This week’s blog is written by AinA CCO, Lindsey Hamilton. Check out her discussion on influence, gender roles, and setting examples.
Those around us change our lives. Whether they’re family, friends, teammates, or total strangers, people leave marks, make in impressions, and oftentimes shape our paths in ways we never knew possible.
When I think back to those who influenced my passions early on in life, I can easily pick out a handful in particular that made a lasting impression. My mom and dad are probably the most obvious kick-starters. At a time when it wasn’t at all popular, my mom was the sole breadwinner for our family and my dad was the stay-at-home caretaker. It wasn’t weird to me. It was normal. Sure, I ran into some strange situations. Some kids at school made fun of me and taunted me with questions like, “Why can’t your dad get a job?” I was hurt and at the same time didn’t get it. Or when my best friend in kindergarten wasn’t allowed to come over and play unless my mom was home. Well, friend, she’s not and she won’t be, so I guess you can’t come over.
This shaped my life in unimaginable ways. Sure, I was a tomboy growing up (what does that mean, anyway?). My sister and I liked sports before dolls, never wore make-up, and didn’t have our ears pierced. But more than that it was the representation of “gender roles” that we learned and grew up with. I learned that there was no reason a woman couldn’t be the provider for the family; to work and love her children, both in the greatest capacities. I learned that men could raise the family from home and simultaneously be masculine. My dad is still one of the strongest men I know. I can remember when my mom would fill out paperwork and it would ask the father’s occupation – she always put “retired” for his. Well, I guess so. My dad owned his own business before they collectively decided it was best for him to be home with the children, but for all the moms out there all those years, the answer would’ve been “stay at home mom.”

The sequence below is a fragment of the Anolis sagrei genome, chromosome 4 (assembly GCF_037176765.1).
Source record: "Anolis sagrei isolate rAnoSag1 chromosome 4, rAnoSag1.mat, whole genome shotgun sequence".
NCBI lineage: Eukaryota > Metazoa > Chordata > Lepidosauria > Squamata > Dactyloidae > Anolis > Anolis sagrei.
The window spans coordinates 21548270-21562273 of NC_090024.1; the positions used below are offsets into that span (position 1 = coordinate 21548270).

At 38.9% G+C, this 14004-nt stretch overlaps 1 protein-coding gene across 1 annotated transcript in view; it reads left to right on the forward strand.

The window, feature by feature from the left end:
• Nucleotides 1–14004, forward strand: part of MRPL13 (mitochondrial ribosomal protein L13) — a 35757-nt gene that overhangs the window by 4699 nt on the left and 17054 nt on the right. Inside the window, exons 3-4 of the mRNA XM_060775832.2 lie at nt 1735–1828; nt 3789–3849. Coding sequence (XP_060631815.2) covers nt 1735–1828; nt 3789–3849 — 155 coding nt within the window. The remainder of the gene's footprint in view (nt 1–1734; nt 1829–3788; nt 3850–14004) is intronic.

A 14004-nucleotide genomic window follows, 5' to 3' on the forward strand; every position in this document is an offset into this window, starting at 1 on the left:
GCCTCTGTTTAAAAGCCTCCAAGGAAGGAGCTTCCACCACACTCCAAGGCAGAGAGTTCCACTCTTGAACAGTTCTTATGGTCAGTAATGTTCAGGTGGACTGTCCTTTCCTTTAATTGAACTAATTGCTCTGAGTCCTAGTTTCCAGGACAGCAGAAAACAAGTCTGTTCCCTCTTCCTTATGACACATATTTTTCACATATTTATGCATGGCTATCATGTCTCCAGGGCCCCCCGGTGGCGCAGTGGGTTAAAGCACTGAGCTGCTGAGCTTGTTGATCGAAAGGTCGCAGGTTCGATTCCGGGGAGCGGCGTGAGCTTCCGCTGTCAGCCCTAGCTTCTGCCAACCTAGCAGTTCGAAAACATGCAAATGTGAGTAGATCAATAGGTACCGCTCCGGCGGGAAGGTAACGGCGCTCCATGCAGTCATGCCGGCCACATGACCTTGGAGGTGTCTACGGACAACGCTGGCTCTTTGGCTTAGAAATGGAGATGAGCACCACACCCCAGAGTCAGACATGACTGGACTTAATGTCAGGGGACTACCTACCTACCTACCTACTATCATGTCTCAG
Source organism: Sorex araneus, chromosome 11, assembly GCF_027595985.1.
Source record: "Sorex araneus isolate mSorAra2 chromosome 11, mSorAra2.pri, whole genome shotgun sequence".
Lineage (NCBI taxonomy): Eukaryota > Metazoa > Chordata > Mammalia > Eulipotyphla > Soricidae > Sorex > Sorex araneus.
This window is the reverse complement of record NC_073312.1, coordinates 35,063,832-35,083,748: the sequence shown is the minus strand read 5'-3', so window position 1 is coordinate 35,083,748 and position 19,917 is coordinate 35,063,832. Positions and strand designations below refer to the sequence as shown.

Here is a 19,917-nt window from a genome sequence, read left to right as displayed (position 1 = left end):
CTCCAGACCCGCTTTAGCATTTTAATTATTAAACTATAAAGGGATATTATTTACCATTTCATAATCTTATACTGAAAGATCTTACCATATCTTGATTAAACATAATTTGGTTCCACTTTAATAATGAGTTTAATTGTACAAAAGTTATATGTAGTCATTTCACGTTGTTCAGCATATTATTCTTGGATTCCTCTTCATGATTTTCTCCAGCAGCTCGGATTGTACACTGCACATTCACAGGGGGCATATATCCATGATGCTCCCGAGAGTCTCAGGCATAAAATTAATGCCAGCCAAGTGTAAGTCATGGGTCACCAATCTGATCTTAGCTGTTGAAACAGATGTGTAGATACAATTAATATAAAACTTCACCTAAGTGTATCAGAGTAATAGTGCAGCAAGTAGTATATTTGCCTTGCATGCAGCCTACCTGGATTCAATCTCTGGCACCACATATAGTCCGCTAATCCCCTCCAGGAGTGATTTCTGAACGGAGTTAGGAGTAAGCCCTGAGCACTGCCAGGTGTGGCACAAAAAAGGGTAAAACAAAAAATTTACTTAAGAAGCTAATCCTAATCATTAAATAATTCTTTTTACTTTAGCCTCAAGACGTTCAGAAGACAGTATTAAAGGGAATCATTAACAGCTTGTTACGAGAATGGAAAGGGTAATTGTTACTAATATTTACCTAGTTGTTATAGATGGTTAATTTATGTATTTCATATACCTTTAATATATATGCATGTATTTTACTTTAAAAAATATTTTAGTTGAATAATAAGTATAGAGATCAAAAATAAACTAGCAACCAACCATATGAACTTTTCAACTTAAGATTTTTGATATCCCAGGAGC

I’m one of the lucky ones. I grew up with examples of women in the workplace and men filling roles less traditional than before. Not everyone gets that, but everyone deserves it. Little girls need to see images of women like them providing, striving, and take charge. And little boys should be able to see representations of other men being able to participate in their families and in their adult lives without feeling like it will diminish their manly sense of self.
My parents didn’t make the decision to structure their family like this to break the mold of gender roles. But ultimately, that’s what happened. We’re all making decisions everyday that can and will impact those around us in ways we’re not even aware. Who has made an impact on you and, even more importantly, how are you demonstrating the possibilities for others?